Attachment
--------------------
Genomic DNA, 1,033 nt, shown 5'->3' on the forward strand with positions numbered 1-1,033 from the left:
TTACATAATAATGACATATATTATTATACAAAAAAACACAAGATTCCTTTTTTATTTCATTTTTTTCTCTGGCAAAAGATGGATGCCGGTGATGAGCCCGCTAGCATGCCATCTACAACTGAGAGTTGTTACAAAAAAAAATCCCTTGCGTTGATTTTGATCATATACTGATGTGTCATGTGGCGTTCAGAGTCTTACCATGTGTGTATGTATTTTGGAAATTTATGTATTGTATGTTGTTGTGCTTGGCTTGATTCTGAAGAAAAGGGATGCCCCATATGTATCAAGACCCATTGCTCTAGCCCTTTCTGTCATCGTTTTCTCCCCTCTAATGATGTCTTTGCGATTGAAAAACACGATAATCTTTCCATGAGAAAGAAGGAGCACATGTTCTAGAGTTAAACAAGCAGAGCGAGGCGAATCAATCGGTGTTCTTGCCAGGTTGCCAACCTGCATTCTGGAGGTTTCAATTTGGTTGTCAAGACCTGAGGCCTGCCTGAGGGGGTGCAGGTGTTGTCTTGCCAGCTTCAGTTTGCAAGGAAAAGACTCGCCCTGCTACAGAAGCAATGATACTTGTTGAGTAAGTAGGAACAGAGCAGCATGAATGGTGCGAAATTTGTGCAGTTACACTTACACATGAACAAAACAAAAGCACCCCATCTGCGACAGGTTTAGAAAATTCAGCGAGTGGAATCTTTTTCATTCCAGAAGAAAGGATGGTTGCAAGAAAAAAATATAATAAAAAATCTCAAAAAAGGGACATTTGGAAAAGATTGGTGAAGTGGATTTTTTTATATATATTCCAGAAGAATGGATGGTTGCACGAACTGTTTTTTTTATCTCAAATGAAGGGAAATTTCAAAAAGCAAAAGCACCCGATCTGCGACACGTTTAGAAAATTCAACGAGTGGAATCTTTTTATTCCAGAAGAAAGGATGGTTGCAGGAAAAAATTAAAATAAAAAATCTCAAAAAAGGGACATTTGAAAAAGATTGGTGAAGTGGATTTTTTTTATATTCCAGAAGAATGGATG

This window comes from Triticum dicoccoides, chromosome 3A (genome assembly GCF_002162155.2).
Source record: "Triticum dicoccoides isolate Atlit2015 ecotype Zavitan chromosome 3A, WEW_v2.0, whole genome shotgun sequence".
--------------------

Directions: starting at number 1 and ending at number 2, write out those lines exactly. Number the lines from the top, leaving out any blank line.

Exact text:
Genomic DNA, 1,033 nt, shown 5'->3' on the forward strand with positions numbered 1-1,033 from the left:
TTACATAATAATGACATATATTATTATACAAAAAAACACAAGATTCCTTTTTTATTTCATTTTTTTCTCTGGCAAAAGATGGATGCCGGTGATGAGCCCGCTAGCATGCCATCTACAACTGAGAGTTGTTACAAAAAAAAATCCCTTGCGTTGATTTTGATCATATACTGATGTGTCATGTGGCGTTCAGAGTCTTACCATGTGTGTATGTATTTTGGAAATTTATGTATTGTATGTTGTTGTGCTTGGCTTGATTCTGAAGAAAAGGGATGCCCCATATGTATCAAGACCCATTGCTCTAGCCCTTTCTGTCATCGTTTTCTCCCCTCTAATGATGTCTTTGCGATTGAAAAACACGATAATCTTTCCATGAGAAAGAAGGAGCACATGTTCTAGAGTTAAACAAGCAGAGCGAGGCGAATCAATCGGTGTTCTTGCCAGGTTGCCAACCTGCATTCTGGAGGTTTCAATTTGGTTGTCAAGACCTGAGGCCTGCCTGAGGGGGTGCAGGTGTTGTCTTGCCAGCTTCAGTTTGCAAGGAAAAGACTCGCCCTGCTACAGAAGCAATGATACTTGTTGAGTAAGTAGGAACAGAGCAGCATGAATGGTGCGAAATTTGTGCAGTTACACTTACACATGAACAAAACAAAAGCACCCCATCTGCGACAGGTTTAGAAAATTCAGCGAGTGGAATCTTTTTCATTCCAGAAGAAAGGATGGTTGCAAGAAAAAAATATAATAAAAAATCTCAAAAAAGGGACATTTGGAAAAGATTGGTGAAGTGGATTTTTTTATATATATTCCAGAAGAATGGATGGTTGCACGAACTGTTTTTTTTATCTCAAATGAAGGGAAATTTCAAAAAGCAAAAGCACCCGATCTGCGACACGTTTAGAAAATTCAACGAGTGGAATCTTTTTATTCCAGAAGAAAGGATGGTTGCAGGAAAAAATTAAAATAAAAAATCTCAAAAAAGGGACATTTGAAAAAGATTGGTGAAGTGGATTTTTTTTATATTCCAGAAGAATGGATG